Meyers puts characters in a new light

Meyers puts characters in a new light

Megan Wedhorn

A decade after publishing her first and most popular novel Twilight, author Stephenie Meyer has gone on to  publish many books, including Life and Death: Twilight Reimagined. This novel is a part of the Twilight saga, but not as the fifth book in the series. Instead, Life and Death is the tenth anniversary edition of Twilight, and it casts Twilight in a whole new light.

Beaufort Swan is your average smart, awkward, uncoordinated, friendly, blue-eyed, tall, quirky seventeen-year-old boy. However, Edythe Cullen is a different story. With pale porcelain skin that’s cold to the touch, golden eyes, a mesmerizing voice, super speed, gratefulness unfit for any human, and other supernatural gifts, Edythe Cullen is anything but your average seventeen-year-old girl. When Beau moved to the gloomy town of Forks, he never expected to meet anyone as fascinating as Edythe Cullen. He never expected to talk to, befriend, or even get into a relationship with anyone as captivating as her. However, Edythe tries to warn Beau that she is a dangerous creature, who could kill him or hurt him at any moment, but he doesn’t care. He just wants to be with her. What Beau doesn’t realize is that by dismissing her warnings, he has put himself and those he loves at risk, and that his once boring life has been changed forever.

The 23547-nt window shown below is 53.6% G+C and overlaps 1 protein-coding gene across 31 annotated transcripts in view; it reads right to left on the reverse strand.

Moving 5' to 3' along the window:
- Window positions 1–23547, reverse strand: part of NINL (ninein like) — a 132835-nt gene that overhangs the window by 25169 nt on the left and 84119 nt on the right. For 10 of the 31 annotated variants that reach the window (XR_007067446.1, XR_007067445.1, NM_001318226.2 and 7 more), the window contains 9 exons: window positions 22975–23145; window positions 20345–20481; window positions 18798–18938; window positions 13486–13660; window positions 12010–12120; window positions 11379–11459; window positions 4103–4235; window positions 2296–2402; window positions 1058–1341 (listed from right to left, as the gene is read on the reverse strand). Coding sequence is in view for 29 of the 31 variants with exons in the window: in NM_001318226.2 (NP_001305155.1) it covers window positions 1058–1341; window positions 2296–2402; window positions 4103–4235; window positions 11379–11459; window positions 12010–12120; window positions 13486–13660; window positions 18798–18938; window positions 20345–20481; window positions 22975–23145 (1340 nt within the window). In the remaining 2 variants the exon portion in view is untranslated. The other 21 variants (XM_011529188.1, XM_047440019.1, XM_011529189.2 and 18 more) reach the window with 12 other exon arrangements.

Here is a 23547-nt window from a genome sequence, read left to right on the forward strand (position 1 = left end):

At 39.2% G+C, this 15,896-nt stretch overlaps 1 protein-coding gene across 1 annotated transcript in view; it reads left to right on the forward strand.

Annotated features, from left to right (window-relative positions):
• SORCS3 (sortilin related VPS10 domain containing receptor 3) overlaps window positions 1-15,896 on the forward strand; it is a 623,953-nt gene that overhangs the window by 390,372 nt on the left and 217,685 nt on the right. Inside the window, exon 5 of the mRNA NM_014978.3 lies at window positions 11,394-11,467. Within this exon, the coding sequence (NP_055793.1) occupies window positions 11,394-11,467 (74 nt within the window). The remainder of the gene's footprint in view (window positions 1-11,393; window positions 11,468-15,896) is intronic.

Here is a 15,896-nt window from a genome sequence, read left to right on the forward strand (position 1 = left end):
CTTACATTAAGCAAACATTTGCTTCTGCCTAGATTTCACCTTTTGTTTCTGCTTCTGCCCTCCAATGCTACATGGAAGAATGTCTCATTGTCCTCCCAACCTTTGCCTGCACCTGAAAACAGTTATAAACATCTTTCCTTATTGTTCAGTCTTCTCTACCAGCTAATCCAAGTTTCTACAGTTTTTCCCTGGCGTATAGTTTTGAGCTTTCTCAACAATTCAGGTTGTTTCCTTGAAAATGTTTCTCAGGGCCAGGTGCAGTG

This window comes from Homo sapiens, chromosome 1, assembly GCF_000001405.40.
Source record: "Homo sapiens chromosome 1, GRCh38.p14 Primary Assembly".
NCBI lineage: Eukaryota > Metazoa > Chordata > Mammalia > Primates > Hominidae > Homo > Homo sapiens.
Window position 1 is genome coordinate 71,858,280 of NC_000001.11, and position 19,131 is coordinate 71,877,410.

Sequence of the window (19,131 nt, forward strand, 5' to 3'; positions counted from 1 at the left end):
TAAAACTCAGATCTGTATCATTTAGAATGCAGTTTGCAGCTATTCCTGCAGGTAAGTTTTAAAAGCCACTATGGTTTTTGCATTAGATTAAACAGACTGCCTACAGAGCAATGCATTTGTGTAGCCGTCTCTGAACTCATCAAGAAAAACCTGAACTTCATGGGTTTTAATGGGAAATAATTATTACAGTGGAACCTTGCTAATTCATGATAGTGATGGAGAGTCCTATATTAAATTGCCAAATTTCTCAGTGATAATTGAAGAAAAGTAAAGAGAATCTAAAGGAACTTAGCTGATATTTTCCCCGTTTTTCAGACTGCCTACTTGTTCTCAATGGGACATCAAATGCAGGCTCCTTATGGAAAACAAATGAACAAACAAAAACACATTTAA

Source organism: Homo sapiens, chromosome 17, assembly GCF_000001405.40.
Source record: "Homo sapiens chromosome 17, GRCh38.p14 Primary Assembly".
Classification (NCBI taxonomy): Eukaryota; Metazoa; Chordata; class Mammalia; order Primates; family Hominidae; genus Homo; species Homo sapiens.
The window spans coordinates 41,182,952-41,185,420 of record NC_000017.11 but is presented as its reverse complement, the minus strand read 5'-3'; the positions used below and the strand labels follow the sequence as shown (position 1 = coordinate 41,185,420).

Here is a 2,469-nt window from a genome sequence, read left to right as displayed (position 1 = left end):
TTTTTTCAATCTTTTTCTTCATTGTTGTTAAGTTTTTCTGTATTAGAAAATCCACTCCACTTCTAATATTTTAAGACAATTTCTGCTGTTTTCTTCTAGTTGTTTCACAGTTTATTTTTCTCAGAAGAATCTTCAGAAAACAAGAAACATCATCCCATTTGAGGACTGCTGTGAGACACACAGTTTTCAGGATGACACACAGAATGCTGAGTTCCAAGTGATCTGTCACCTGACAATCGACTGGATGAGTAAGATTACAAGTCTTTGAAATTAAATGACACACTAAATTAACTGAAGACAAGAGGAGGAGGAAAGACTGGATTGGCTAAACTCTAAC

“You said you loved me,” she whispered.

“You already knew that.”

“It was different hearing the words.”

“I love you. You are my life now.” ~ Life and Death

I discovered the book Life and Death, two years ago when a friend of mine told me that Meyer had published a book for the ten year anniversary of Twilight. I had already read the other Twilight books, so of course I had to give this one a read, and I’m glad I did. This book was great and I absolutely loved it. At first, I thought that Life and Death: Twilight Reimagined was going to be exactly the same as Twilight, and that the only difference would be that the genders/ gender roles of the characters were reversed. I was wrong. Sure, Life and Death is similar to Twilight, and a lot of the things that happen are the same, but at the same time a lot of things are different. This book allows readers to get a glimpse of what Twilight would have been like, if Bella had been a boy and Edward had been a girl which I thought was really cool. This book kept my attention from start to finish, and I would recommend it to anyone.   

I absolutely loved this book and I really hope that Meyer re-imagines New Moon, Eclipse, and Breaking Dawn, the way she re-imagined Twilight in Life and Death. If you like reading about vampires, romance, or if you loved the original Twilight book, then this is definitely the book to read. If you’re interested in purchasing Life and Death: Twilight Reimagined, it is available at Barnes and Noble or on Amazon.